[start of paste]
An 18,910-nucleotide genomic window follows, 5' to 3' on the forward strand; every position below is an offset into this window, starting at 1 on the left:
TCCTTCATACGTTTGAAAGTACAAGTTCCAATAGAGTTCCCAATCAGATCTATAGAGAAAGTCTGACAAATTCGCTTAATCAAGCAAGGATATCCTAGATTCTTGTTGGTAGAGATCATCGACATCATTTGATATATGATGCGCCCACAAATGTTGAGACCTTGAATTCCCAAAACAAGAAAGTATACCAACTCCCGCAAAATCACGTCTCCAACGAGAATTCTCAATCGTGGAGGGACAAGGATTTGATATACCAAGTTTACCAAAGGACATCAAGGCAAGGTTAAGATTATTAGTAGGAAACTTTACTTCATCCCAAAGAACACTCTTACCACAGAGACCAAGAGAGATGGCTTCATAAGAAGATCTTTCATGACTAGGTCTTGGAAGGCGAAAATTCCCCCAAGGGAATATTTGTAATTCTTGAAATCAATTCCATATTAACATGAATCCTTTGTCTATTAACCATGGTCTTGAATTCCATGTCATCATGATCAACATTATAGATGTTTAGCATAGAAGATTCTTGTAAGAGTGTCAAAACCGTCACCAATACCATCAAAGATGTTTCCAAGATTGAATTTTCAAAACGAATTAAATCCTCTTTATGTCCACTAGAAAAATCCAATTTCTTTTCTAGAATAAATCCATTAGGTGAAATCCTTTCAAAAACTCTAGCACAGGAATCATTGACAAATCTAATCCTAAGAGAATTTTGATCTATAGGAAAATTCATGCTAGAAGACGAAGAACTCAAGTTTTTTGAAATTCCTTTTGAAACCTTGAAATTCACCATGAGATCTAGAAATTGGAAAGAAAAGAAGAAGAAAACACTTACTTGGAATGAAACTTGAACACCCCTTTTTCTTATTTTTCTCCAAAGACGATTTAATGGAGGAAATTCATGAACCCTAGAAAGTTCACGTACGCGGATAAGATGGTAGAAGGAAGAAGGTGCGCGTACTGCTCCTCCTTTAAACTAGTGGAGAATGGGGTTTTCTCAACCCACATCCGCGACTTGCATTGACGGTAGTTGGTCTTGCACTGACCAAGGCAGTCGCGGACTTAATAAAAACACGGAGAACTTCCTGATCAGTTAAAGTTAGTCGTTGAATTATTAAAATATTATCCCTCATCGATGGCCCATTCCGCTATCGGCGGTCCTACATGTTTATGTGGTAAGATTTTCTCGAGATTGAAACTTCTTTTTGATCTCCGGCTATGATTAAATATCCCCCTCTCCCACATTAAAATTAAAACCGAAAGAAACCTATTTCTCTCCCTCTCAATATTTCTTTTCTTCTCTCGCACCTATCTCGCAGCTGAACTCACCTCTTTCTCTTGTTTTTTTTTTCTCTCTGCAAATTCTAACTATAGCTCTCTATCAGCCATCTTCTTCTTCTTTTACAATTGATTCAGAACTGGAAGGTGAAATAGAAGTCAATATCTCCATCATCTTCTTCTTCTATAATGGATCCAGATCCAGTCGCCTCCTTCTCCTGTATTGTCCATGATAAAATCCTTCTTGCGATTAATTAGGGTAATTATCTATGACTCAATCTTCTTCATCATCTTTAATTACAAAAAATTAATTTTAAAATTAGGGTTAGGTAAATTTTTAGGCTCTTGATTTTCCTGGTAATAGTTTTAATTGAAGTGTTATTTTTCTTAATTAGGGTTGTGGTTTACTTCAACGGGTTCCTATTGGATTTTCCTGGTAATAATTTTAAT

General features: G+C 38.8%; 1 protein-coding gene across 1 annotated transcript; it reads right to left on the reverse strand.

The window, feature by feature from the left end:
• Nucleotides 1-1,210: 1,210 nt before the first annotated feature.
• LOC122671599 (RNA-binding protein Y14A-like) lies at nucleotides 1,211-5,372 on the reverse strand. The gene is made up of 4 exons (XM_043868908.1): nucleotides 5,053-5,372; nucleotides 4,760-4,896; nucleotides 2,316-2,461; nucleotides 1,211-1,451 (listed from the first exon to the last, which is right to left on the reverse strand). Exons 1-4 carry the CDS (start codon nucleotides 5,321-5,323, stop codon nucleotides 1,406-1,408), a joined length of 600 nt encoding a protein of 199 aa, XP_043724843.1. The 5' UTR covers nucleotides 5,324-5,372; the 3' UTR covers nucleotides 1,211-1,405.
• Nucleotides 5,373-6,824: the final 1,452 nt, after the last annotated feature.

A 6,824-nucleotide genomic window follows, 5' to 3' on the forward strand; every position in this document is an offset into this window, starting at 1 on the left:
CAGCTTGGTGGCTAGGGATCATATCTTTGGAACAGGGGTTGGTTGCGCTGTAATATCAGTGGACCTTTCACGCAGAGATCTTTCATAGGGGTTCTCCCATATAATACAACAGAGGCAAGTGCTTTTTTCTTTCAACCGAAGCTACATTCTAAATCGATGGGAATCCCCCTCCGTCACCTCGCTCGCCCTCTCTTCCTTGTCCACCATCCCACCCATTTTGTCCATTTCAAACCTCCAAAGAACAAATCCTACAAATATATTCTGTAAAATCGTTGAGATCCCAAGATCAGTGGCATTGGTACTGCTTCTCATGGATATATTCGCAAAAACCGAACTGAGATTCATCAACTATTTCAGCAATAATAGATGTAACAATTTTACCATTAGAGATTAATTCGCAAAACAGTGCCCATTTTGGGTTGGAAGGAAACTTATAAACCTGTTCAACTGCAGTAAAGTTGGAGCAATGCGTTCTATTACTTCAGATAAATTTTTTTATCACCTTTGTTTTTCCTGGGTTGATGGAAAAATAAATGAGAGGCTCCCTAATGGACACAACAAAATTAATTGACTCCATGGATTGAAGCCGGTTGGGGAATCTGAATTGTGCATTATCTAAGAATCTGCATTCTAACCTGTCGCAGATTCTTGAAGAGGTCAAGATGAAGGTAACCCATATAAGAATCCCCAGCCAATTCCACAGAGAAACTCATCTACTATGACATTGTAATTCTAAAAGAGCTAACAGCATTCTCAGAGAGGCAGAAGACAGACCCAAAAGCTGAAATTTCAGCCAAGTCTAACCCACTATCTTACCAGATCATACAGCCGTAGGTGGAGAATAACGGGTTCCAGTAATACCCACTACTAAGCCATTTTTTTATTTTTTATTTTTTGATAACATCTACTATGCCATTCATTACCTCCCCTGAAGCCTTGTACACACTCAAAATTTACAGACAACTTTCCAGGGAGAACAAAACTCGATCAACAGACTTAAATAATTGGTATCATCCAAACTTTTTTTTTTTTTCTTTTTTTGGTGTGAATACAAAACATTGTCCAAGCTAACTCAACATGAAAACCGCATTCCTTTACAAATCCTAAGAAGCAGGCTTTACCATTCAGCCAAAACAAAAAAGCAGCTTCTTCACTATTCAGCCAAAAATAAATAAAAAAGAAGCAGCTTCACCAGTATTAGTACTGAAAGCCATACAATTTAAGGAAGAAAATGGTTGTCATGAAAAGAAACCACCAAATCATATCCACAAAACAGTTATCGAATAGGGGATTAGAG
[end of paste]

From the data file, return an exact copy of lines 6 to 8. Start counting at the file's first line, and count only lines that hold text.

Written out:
• LOC122671599 (RNA-binding protein Y14A-like) lies at nucleotides 1,211-5,372 on the reverse strand. The gene is made up of 4 exons (XM_043868908.1): nucleotides 5,053-5,372; nucleotides 4,760-4,896; nucleotides 2,316-2,461; nucleotides 1,211-1,451 (listed from the first exon to the last, which is right to left on the reverse strand). Exons 1-4 carry the CDS (start codon nucleotides 5,321-5,323, stop codon nucleotides 1,406-1,408), a joined length of 600 nt encoding a protein of 199 aa, XP_043724843.1. The 5' UTR covers nucleotides 5,324-5,372; the 3' UTR covers nucleotides 1,211-1,405.
• Nucleotides 5,373-6,824: the final 1,452 nt, after the last annotated feature.

A 6,824-nucleotide genomic window follows, 5' to 3' on the forward strand; every position in this document is an offset into this window, starting at 1 on the left: